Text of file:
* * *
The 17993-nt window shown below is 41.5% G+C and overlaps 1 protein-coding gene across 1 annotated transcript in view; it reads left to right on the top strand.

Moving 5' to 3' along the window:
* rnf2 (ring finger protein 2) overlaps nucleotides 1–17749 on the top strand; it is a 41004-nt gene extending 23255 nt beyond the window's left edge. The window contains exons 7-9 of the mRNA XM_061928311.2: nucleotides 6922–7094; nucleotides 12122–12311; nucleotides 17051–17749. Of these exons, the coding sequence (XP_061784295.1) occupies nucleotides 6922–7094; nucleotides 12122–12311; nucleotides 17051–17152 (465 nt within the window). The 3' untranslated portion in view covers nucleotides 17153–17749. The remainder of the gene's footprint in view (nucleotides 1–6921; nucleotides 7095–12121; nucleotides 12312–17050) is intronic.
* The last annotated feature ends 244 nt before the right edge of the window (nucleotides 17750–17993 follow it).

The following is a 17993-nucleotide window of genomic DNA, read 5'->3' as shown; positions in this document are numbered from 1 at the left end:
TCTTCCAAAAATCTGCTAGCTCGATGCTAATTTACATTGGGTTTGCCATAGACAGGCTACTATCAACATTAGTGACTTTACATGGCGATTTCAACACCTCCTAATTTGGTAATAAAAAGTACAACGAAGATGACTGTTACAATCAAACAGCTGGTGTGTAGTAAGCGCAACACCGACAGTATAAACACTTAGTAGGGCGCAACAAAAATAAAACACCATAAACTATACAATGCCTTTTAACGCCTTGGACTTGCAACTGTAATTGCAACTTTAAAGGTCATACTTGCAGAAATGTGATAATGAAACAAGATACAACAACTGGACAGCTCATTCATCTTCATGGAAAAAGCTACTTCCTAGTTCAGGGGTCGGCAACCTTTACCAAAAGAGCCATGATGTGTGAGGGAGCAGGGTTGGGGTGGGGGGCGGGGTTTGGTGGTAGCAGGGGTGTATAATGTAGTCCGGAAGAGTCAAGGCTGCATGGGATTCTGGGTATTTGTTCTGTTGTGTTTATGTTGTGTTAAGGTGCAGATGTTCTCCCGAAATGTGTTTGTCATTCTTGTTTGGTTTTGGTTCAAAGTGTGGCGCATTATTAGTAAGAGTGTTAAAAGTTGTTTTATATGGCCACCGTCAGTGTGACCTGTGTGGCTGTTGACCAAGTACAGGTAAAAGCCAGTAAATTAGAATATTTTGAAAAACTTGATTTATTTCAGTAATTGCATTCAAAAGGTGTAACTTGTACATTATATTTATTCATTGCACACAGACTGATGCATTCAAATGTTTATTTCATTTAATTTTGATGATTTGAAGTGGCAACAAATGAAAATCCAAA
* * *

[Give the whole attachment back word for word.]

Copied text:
The 17993-nt window shown below is 41.5% G+C and overlaps 1 protein-coding gene across 1 annotated transcript in view; it reads left to right on the top strand.

Moving 5' to 3' along the window:
* rnf2 (ring finger protein 2) overlaps nucleotides 1–17749 on the top strand; it is a 41004-nt gene extending 23255 nt beyond the window's left edge. The window contains exons 7-9 of the mRNA XM_061928311.2: nucleotides 6922–7094; nucleotides 12122–12311; nucleotides 17051–17749. Of these exons, the coding sequence (XP_061784295.1) occupies nucleotides 6922–7094; nucleotides 12122–12311; nucleotides 17051–17152 (465 nt within the window). The 3' untranslated portion in view covers nucleotides 17153–17749. The remainder of the gene's footprint in view (nucleotides 1–6921; nucleotides 7095–12121; nucleotides 12312–17050) is intronic.
* The last annotated feature ends 244 nt before the right edge of the window (nucleotides 17750–17993 follow it).

The following is a 17993-nucleotide window of genomic DNA, read 5'->3' as shown; positions in this document are numbered from 1 at the left end:
TCTTCCAAAAATCTGCTAGCTCGATGCTAATTTACATTGGGTTTGCCATAGACAGGCTACTATCAACATTAGTGACTTTACATGGCGATTTCAACACCTCCTAATTTGGTAATAAAAAGTACAACGAAGATGACTGTTACAATCAAACAGCTGGTGTGTAGTAAGCGCAACACCGACAGTATAAACACTTAGTAGGGCGCAACAAAAATAAAACACCATAAACTATACAATGCCTTTTAACGCCTTGGACTTGCAACTGTAATTGCAACTTTAAAGGTCATACTTGCAGAAATGTGATAATGAAACAAGATACAACAACTGGACAGCTCATTCATCTTCATGGAAAAAGCTACTTCCTAGTTCAGGGGTCGGCAACCTTTACCAAAAGAGCCATGATGTGTGAGGGAGCAGGGTTGGGGTGGGGGGCGGGGTTTGGTGGTAGCAGGGGTGTATAATGTAGTCCGGAAGAGTCAAGGCTGCATGGGATTCTGGGTATTTGTTCTGTTGTGTTTATGTTGTGTTAAGGTGCAGATGTTCTCCCGAAATGTGTTTGTCATTCTTGTTTGGTTTTGGTTCAAAGTGTGGCGCATTATTAGTAAGAGTGTTAAAAGTTGTTTTATATGGCCACCGTCAGTGTGACCTGTGTGGCTGTTGACCAAGTACAGGTAAAAGCCAGTAAATTAGAATATTTTGAAAAACTTGATTTATTTCAGTAATTGCATTCAAAAGGTGTAACTTGTACATTATATTTATTCATTGCACACAGACTGATGCATTCAAATGTTTATTTCATTTAATTTTGATGATTTGAAGTGGCAACAAATGAAAATCCAAA